This recalls the FTC’s summary of the “misleading door opener” problem in the early 1980s: “When first contact between the seller and a buyer occurs through a deceptive practice, the law may be violated, even if the truth is subsequently made known to the purchaser”.6 

What the FTC will examine 

The FTC’s rubric in the new policy, and indeed in its action on other media, is that “advertising and promotional messages that are not identifiable as advertising to consumers are deceptive if they mislead consumers into believing they are independent, impartial, or not from the sponsoring advertiser itself”.7 

To determine whether advertising is misleading under the new policy the Commission will examine overall appearance, similarity of written, spoken, or visual style to non-advertising content on the same site, and the degree to which it is distinguishable from non commercial content.8

Similar to the newspaper column example of 1967, the Commission regards the misrepresentation of commercial content as independent opinion as a violation: 

“Depending on the facts, false claims that advertising and promotional messages reflect the independent, impartial views, opinions, or experiences of ordinary consumers or experts are presumed material.” 

For certainty the policy appears to repeat the point, stating that the following are violations: 

“any misrepresentations that advertising content is a news or feature article, independent product review, investigative report, or scientific research or other information from a scientific or other organisation”.9 

In its accompanying guidance document for businesses the Commission states that disclosures should be prominent and understandable: 

Advertisers should not use terms such as “Promoted” or “Promoted Stories,” which in this context are at best ambiguous and potentially could mislead consumers that advertising content is endorsed by a publisher site.  Furthermore, depending on the context, consumers reasonably may interpret other terms, such as “Presented by [X],” “Brought to You by [X],” “Promoted by [X],” or “Sponsored by [X]” to mean that a sponsoring advertiser funded or “underwrote” but did not create or influence the content. 

If it works then the FTC says you probably should not be doing it. 

The FTC’s new policy includes a paragraph that should give pause to promoters of “native” advertising of all hues. 

Deception occurs when an ad misleads consumers about a material fact. Material facts are those that are important to consumers’ choices or conduct regarding a product. Misleading representations or omissions about an advertisement’s true nature or source, including that a party other than the sponsoring advertiser is the source of the advertising, are likely to affect consumers’ behavior with regard to the advertised product or the advertisement. Consumers with such a misleading impression, for example, are likely to give added credence to advertising messages communicated and to interact with advertising content with which they otherwise would have decided not to interact.10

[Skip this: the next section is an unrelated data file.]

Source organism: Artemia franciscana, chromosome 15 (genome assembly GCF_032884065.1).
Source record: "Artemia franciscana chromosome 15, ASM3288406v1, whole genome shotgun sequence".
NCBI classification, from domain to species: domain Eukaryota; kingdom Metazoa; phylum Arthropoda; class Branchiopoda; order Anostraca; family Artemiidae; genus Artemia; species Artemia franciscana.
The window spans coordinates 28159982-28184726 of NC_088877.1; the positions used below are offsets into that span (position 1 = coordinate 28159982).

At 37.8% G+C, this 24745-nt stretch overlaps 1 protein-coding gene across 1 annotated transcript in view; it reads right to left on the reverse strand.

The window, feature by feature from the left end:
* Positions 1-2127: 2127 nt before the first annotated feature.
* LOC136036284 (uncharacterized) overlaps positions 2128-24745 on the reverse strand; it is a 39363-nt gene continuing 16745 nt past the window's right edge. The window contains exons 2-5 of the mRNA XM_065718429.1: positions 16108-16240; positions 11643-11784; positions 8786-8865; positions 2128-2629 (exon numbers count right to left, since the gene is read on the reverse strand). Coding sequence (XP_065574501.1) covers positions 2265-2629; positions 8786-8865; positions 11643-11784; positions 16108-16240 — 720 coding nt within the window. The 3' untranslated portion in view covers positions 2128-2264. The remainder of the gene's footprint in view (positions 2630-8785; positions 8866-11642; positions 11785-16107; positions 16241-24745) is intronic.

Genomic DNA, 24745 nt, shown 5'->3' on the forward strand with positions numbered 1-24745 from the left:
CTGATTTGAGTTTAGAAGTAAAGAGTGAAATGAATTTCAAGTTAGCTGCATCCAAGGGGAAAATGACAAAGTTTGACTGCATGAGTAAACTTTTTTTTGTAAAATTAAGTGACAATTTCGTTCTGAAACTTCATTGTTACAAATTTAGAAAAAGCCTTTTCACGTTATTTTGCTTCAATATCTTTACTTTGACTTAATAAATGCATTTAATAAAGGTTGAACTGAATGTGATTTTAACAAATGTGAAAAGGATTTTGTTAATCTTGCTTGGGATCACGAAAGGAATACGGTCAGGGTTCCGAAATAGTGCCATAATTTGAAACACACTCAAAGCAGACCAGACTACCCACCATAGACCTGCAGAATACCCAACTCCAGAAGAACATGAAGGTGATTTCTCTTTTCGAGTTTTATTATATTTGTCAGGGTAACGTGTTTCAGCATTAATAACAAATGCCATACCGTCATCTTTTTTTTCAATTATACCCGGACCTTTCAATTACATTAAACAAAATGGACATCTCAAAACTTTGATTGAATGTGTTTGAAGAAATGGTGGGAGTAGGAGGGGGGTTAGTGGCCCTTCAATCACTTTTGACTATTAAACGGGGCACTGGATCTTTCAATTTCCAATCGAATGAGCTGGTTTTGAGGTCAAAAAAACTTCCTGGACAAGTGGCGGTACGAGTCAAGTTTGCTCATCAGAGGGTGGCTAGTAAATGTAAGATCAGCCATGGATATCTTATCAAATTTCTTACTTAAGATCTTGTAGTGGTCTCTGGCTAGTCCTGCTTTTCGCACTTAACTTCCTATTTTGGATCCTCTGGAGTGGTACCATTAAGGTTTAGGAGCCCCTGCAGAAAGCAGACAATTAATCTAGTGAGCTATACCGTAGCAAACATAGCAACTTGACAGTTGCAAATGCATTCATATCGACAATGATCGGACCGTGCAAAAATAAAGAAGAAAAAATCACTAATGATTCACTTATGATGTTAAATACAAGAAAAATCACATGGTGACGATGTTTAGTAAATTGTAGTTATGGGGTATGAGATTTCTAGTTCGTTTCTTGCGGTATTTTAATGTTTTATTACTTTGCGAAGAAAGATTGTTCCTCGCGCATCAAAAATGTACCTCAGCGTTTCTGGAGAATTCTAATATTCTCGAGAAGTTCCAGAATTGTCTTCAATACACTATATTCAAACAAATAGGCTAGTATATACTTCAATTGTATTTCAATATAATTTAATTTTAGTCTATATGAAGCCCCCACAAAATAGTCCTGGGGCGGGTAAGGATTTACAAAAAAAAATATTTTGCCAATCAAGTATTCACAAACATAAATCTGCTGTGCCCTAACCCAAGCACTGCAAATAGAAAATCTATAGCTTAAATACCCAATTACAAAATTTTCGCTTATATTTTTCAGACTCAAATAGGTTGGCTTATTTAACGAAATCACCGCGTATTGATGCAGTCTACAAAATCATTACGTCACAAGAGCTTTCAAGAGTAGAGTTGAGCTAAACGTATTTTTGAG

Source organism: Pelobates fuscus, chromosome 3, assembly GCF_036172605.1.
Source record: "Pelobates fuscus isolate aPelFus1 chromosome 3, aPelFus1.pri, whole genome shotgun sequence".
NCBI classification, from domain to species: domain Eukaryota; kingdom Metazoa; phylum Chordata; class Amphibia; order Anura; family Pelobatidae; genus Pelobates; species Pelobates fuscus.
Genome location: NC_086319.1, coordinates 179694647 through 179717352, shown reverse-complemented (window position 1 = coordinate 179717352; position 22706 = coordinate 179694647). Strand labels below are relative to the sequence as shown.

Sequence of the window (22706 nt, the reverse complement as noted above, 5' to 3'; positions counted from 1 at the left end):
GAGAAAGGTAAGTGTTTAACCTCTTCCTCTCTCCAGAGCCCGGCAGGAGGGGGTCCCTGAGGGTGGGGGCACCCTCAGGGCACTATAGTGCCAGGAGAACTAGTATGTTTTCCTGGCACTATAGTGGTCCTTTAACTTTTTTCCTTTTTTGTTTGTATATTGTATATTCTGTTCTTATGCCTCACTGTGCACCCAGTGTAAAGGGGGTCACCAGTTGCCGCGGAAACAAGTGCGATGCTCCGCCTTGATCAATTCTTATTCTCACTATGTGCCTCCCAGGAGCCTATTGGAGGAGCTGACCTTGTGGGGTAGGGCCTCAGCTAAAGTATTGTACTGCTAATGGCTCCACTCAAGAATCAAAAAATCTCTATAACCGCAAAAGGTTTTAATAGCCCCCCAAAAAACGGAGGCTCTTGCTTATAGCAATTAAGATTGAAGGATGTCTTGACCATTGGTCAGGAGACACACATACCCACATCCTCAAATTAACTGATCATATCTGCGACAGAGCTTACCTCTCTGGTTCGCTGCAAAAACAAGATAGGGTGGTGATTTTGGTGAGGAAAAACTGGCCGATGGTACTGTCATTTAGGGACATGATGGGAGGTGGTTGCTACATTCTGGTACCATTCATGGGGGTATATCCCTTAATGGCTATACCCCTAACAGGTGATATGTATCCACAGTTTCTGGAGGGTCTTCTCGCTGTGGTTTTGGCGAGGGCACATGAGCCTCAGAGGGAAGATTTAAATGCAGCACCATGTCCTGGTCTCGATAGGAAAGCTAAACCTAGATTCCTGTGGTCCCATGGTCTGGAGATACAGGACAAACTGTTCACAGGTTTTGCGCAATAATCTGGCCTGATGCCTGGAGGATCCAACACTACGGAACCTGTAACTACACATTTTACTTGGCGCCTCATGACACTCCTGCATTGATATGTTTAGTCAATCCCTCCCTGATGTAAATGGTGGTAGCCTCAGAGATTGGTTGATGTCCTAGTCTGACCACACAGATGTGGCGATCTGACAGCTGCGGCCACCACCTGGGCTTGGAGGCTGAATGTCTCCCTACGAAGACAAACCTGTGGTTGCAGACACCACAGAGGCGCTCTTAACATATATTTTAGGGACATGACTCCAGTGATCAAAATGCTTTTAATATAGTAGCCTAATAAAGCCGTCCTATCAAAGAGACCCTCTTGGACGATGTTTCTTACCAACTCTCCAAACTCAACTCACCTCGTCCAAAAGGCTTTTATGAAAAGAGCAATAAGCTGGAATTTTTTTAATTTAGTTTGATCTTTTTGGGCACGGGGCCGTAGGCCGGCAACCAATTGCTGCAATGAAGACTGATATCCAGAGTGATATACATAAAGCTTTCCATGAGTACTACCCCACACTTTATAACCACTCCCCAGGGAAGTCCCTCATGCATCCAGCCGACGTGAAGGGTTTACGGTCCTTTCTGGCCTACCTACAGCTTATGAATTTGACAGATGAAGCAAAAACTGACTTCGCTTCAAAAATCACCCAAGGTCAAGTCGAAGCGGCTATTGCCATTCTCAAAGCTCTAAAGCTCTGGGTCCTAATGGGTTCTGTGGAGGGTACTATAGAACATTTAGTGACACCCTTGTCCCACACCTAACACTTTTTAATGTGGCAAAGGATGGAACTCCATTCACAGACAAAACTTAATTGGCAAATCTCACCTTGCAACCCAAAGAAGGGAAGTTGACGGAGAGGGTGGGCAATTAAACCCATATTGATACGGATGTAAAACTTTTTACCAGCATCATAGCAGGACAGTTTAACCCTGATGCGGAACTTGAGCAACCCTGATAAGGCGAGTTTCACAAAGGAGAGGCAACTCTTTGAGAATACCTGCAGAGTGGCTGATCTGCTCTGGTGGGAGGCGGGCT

It appears to suggest that one can judge whether an ad misleads a consumer about the provenance of an advertisement by the degree to which consumers “are likely to give added credence to advertising messages communicated and to interact with advertising content with which they otherwise would have decided not to interact”.10 In other words, if a “native” ad works then it is probably a breach of Section 5 of the FTC Act.


All of this is bad news for a new generation of eager young native-advertising driven sites and marketeers, and the more established publishers who have gradually started to adopt native formats. But it is good news for the consumer.

US publishers, having jumped on the native-advertising bandwagon, will have to carefully evaluate how their native ads tread the line set out by the FTC. The legality of many of these ads is now in question. Yet even if the FTC does not shortly begin enforcement actions against publishers and advertisers misleading consumers, the native ad format is not a viable response to ad blocking. The general run of native ads, as with conventional ads, are not block-proof.



14 January 2015:
On 13 January 2015 the UK regulator, the Advertising Standards Authority, censured BuzzFeed for a deceptively formatted advertisement.

An advertorial for Dylon on the entertainment and news website BuzzFeed, seen on 9 October 2015, headed “14 Laundry Fails We’ve All Experienced”. It was styled as a BuzzFeed article and featured photos and social media posts highlighting laundry ‘fails’. Below the heading, text stated “Dylon Brand Publisher” next to the logo for Dylon’s Colour Catcher product. At the bottom of the advertorial, text stated “It’s at times like these we are thankful that Dylon Colour Catcher is there to save us from ourselves. You lose, little red sock!”.

  1.   Enforcement policy statement on deceptively formatted advertisements, FTC, 22 December 2015, p. 1.
  2.  Statement in regard to advertisements that appear in feature article format, FTC, 28 November 1967.
  3. Enforcement policy statement on deceptively formatted advertisements, FTC, 22 December 2015, p. 5.
  4.[email protected]/chapter103&edition=prelim
  5.  Enforcement policy statement on deceptively formatted advertisements, FTC, 22 December 2015, p. 6.
  6.  FTC Policy Statement on Deception, 14 October 1983.
  7.  Enforcement policy statement on deceptively formatted advertisements, FTC, 22 December 2015, p. 1.
  8.  ibid., pp  11-5.
  9.  ibid., p. 15.
  10.  ibid.
  11.  ibid.